2017 was the year of the independent artist, or at least it was in my world. Those artists, writers, poets, and other DIY creators who made major moves and made the world rethink things from the ground up without a big record label or agency behind them; those are the artists that made 2017 an unforgettable year.
Atlanta artist TAYLOR ALXNDR refuses to be placed in any box, and 2017 was the year they showed us exactly what that means. Community organizer, drag artist, indie singer, and designer, TAYLOR ALXNDR’s artistry can be described as electric, making 2017 like a small storm leaving us excited for more lightning to come in 2018. As a drag artist, Taylor’s name garnered great buzz in the underground southern queer scene, with regular performances in Atlanta and Durham, South Carolina, including hosting a monthly drag show at one of Atlanta’s most popular bars. Their debut single “Nightwork” and accompanying music video, which explores the darker and tiring side of drag, was featured in OUT Magazine in June, and since then they’ve released several more singles and music videos, including a three song EP “NOISE.” Along with all of this, Taylor is a community organizer and co-founder of Southern Fried Queer Pride, a queer and trans arts/advocacy organization and festival that uplifts Southern TLGBQ artists and activists.
When two Black women come together to organize free political education, you know it’s going to be lit. And that’s exactly what it was when writers, organizers, and artists Bilphena Yahwon and Nnennaya Amuchie held their For Black Girls Considering Womanism Because Feminism Is Not Enuf workshop in november. Bilphena is the owner and curator of Goldwomyn.com, a platform made to provide space to creators and thinkers of color, and is a womanist writer and social justice advocate whose work in 2017 covered race, gender, and the immigrant experience. Nnennaya is a reproductive justice attorney, prison abolitionist organizer, and writer who published her debut poetry collection Ako na Uchein March. Separately, the two women are advocates/organizers who spent 2017 putting in tons of work, but a highlight from the year is the womanism workshop where Black women/femmes came together to discuss the origins, history, geographic expressions, and artistic expressions of womanism.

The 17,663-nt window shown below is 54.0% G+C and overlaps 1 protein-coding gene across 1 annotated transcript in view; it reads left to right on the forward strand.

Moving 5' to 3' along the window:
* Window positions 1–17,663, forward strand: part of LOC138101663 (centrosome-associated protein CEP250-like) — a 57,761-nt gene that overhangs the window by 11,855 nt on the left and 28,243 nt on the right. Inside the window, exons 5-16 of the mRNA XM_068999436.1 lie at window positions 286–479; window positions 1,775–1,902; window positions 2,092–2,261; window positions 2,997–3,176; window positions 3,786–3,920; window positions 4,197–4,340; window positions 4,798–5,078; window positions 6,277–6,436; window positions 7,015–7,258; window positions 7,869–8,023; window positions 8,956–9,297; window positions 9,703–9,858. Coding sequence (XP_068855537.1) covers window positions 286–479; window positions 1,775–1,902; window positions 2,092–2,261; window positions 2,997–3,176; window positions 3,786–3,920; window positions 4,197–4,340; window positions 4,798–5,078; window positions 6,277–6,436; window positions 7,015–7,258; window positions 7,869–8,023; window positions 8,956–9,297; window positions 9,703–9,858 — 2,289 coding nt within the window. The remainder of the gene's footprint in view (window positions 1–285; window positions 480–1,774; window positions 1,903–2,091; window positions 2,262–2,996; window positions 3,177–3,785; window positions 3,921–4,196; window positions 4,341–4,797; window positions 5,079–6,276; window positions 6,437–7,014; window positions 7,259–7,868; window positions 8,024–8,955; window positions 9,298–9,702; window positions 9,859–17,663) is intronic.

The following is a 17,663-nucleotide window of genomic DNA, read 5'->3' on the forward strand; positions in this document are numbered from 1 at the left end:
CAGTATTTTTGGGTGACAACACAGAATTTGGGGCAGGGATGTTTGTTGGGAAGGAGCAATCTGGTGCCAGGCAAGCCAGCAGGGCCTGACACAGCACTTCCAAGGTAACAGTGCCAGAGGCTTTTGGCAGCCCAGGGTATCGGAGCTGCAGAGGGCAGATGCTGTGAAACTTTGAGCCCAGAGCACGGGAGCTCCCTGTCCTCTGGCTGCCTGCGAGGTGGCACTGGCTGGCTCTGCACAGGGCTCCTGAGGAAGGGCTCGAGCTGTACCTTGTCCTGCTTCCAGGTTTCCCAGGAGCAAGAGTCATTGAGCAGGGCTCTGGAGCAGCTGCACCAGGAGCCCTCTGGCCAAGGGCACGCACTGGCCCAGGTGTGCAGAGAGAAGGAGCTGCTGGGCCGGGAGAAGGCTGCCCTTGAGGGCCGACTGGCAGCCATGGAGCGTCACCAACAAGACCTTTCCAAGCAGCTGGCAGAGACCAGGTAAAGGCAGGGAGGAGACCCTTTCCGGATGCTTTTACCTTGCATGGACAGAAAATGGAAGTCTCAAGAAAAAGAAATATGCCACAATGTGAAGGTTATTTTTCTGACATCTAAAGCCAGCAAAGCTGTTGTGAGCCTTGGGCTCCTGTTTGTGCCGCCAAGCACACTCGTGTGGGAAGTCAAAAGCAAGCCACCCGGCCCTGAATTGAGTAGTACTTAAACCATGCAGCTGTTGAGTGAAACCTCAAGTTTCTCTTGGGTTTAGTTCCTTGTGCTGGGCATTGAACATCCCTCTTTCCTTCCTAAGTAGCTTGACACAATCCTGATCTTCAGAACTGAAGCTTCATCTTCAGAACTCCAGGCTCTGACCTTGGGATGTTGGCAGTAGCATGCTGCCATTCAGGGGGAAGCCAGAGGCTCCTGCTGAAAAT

9. Kevin Abstract, Brockhampton, and Hip-Hop’s Turning Point
This year we made a lot of room for creative weirdness to flourish in hip-hop, in ways that we haven’t really seen since the days of Outkast’s supreme reign. And, helping lead this charge of beautiful weirdness was hip-hop collectiveBrockhampton,led by rapper Kevin Abstract, that went from small underground buzz to full on internet sensation after the release of their first albumSaturationin June. The success and critical acclaim ofSaturation, which was followed bySaturation 2andSaturation 3shortly after, eventually lead to Brockhampton having their very own TV show on VIceland titledAmerican Boyband, which followed their adventures touring and recording music. Their music is at the forefront of a movement seeking to redefine hip-hop, approach it from new and fresh angles, and challenge normal conventions of queerphobia within hip-hop music as well.
10.When Khia Says “Next Case,” She Means NEXT CASE
There is no way I could round out this list praising independent, underground, and DIY artists without shouting out rapper and songwriter Khia, who has spent the past 15 years putting out over 8 albums as an independent artist. Khia, along with co-host TS Madison, spent the better half of 2017 being, well, messy. Her popular internet talk show “The Queen’s Court” became an internet staple, garnering over 300,000 view per episode as Khia reads celebrities and their drama to filth. What makes the show so sensational, aside from its hilarity, is that Khia has 15 years of industry experience and wisdom that she laces her shade with, and it comes across clearly in the ways she discusses people. In December, Khia placed the show on iTunes as a podcastand within 24 hours it shot up to the #1 ranking on the iTunes podcast chart. When it comes to independent artistry, Khia is an underrated big dog in the game who has spent years delivering club anthems, and now she’s making us laugh, too.